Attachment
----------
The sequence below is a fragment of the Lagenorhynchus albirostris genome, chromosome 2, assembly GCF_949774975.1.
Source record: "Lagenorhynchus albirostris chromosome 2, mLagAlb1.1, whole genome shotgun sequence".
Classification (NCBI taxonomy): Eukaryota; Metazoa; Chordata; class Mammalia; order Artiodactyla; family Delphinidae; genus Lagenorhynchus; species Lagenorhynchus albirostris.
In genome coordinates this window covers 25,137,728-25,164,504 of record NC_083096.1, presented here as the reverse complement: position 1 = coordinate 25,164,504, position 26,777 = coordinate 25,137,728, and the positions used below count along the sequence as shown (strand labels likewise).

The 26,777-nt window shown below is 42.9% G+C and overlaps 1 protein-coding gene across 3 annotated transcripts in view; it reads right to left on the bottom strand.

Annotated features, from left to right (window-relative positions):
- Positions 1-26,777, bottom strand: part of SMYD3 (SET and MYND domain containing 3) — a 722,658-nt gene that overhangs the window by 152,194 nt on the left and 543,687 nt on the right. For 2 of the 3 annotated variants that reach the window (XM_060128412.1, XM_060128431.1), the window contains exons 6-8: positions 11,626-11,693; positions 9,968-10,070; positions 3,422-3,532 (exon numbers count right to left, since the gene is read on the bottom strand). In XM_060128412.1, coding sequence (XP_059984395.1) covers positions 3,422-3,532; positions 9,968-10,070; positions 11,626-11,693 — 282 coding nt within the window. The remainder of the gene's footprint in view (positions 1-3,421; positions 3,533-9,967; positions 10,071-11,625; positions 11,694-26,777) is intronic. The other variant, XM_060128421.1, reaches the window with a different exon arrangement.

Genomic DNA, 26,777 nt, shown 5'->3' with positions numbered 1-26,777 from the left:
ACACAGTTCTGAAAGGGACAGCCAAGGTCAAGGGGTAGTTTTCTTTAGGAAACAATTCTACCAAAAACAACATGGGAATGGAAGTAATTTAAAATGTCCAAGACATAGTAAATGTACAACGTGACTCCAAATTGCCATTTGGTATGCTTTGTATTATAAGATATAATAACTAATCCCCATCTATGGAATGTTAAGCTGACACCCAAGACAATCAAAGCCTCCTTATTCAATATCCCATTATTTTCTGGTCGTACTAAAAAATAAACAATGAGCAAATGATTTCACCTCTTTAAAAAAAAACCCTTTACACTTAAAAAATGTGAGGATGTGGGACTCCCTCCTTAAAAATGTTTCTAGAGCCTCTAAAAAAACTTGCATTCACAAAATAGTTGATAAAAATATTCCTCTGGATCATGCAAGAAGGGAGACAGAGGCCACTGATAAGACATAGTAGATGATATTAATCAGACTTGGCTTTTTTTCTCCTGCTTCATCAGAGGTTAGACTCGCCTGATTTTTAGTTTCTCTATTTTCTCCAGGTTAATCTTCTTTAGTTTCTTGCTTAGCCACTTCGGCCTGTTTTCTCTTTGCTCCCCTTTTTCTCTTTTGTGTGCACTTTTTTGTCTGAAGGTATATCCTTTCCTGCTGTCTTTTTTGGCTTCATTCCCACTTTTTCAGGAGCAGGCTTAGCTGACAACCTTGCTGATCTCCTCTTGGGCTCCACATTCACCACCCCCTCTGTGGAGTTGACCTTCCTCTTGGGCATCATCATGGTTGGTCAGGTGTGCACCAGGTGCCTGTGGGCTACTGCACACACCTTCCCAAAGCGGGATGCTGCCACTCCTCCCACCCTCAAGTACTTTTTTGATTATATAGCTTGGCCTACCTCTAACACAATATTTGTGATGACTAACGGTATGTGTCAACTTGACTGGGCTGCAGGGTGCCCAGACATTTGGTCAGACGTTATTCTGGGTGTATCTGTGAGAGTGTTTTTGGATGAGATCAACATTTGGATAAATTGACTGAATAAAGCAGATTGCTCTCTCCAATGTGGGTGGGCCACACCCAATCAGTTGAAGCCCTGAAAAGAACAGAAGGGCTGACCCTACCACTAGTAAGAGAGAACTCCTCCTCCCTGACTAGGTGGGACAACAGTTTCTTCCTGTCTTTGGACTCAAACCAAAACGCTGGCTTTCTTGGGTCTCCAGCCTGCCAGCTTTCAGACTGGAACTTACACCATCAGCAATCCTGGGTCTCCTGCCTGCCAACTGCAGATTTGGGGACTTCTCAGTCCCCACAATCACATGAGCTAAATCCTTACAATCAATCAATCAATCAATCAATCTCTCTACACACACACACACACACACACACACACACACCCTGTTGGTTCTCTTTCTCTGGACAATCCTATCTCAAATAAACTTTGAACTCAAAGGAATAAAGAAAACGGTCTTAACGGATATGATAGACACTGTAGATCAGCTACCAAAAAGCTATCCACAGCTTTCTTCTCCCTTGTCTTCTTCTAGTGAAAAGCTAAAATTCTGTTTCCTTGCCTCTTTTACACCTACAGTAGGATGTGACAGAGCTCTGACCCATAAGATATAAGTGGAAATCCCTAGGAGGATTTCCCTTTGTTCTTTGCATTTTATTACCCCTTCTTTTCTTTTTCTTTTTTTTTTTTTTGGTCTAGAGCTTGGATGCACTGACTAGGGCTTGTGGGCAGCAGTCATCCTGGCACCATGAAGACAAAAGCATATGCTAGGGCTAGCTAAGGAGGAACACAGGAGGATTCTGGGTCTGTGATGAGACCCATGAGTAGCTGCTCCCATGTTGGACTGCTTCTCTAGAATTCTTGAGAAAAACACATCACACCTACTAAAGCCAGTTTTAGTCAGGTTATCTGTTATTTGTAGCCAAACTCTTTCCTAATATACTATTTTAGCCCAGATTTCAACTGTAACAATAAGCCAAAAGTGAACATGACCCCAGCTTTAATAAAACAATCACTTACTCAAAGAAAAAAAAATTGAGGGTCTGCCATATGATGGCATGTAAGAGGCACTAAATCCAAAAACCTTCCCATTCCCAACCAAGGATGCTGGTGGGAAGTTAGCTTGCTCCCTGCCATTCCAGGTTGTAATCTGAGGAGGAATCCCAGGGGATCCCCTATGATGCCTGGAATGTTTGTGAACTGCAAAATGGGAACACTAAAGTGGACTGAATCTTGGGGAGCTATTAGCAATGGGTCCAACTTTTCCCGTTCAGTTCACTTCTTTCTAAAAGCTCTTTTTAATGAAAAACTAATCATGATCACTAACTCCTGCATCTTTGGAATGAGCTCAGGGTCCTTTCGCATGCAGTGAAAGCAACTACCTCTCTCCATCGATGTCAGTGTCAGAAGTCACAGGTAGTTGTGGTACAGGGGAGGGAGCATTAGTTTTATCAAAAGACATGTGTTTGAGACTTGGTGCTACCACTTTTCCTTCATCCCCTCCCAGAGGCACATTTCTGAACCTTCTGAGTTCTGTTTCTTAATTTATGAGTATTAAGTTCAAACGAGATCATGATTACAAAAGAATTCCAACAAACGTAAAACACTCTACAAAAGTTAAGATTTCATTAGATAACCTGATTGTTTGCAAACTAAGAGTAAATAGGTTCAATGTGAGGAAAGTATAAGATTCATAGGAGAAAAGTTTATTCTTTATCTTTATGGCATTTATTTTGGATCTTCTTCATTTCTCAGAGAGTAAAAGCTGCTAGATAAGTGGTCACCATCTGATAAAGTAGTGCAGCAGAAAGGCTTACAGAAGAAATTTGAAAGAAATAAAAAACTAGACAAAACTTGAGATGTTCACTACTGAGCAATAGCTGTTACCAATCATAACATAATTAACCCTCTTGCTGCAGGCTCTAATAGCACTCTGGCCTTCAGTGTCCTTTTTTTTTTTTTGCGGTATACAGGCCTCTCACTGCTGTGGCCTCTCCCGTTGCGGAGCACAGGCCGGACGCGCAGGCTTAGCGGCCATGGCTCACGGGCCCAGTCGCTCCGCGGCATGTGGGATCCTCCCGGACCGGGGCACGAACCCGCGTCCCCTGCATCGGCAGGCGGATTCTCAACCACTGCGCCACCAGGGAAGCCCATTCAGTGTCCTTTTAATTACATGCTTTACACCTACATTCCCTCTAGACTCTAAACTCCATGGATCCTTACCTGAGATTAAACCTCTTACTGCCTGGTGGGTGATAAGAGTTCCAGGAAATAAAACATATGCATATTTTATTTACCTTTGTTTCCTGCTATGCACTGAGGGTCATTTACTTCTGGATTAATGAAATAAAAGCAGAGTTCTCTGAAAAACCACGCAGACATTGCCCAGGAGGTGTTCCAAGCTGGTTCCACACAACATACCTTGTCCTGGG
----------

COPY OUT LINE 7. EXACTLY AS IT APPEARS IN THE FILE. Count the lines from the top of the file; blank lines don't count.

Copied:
- Positions 1-26,777, bottom strand: part of SMYD3 (SET and MYND domain containing 3) — a 722,658-nt gene that overhangs the window by 152,194 nt on the left and 543,687 nt on the right. For 2 of the 3 annotated variants that reach the window (XM_060128412.1, XM_060128431.1), the window contains exons 6-8: positions 11,626-11,693; positions 9,968-10,070; positions 3,422-3,532 (exon numbers count right to left, since the gene is read on the bottom strand). In XM_060128412.1, coding sequence (XP_059984395.1) covers positions 3,422-3,532; positions 9,968-10,070; positions 11,626-11,693 — 282 coding nt within the window. The remainder of the gene's footprint in view (positions 1-3,421; positions 3,533-9,967; positions 10,071-11,625; positions 11,694-26,777) is intronic. The other variant, XM_060128421.1, reaches the window with a different exon arrangement.